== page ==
Disability rights groups have condemned the inhumane treatment of disabled children in Greece, after it was revealed that at least one disability-care facility is keeping its residents in cages.
Current and former volunteers at KEPEP Childcare Centre, a facility in the southern town of Lechaina, recently spoke out about the mistreatment of residents.
Some 60 children in the home are kept in ceiling-high cages, routinely given sedating medication and sometimes strapped to their beds. In a damning report published in 2010, Greece’s ombudsman for the rights of the child labelled the practices “violations of human rights”.
It is unclear whether any other facilities in Greece use these methods.
The staff of KEPEP say they lack the funds to improve conditions. “We are doing everything we can but we do not have the resources to give anything else”, said Gina Tsoukala, the director of the centre.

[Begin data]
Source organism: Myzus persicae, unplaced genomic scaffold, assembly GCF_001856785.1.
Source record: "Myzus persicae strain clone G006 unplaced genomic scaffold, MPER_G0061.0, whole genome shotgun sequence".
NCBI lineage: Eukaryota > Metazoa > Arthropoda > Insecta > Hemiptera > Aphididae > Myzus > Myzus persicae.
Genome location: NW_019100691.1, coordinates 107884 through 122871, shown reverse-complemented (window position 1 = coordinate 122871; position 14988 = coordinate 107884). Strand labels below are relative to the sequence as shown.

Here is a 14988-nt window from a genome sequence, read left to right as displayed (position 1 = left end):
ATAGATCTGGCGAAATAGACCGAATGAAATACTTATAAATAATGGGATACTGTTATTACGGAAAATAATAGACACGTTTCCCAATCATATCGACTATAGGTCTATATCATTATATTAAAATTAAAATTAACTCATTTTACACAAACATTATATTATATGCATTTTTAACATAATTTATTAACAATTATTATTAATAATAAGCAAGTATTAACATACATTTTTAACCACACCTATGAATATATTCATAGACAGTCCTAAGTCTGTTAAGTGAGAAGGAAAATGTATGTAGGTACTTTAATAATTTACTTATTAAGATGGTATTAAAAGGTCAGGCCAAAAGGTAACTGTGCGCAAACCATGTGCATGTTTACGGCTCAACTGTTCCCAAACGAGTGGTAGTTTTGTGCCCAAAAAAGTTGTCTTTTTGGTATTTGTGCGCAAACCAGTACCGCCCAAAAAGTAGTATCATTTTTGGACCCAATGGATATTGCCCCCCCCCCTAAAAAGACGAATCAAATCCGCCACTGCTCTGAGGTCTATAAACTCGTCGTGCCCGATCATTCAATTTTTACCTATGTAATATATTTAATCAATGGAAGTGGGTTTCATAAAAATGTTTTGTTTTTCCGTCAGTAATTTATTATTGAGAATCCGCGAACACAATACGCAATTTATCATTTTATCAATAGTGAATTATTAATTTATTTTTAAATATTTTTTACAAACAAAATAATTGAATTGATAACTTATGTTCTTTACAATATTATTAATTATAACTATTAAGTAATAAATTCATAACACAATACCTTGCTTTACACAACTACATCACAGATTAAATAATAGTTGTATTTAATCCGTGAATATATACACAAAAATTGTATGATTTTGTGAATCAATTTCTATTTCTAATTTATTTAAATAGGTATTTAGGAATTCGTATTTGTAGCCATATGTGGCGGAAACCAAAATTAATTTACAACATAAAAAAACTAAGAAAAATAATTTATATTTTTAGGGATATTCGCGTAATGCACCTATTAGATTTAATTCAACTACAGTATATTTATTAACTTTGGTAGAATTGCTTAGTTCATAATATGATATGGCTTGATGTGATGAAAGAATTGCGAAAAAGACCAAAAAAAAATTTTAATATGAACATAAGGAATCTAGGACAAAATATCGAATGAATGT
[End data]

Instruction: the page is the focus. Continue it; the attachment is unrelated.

But disability rights groups say this is no excuse. “Being kept in a cage is seriously detrimental to the psychological health of patients, has no therapeutic value and can actually be physically dangerous,” said Steve Allen of The Mental Disability Advocacy Centre.
Ironically, there is a dormant state of the art disability care facility quite close to KEPEP. The Greek government says it unable to afford staff to operate it.
This article is published by Xavier Symons
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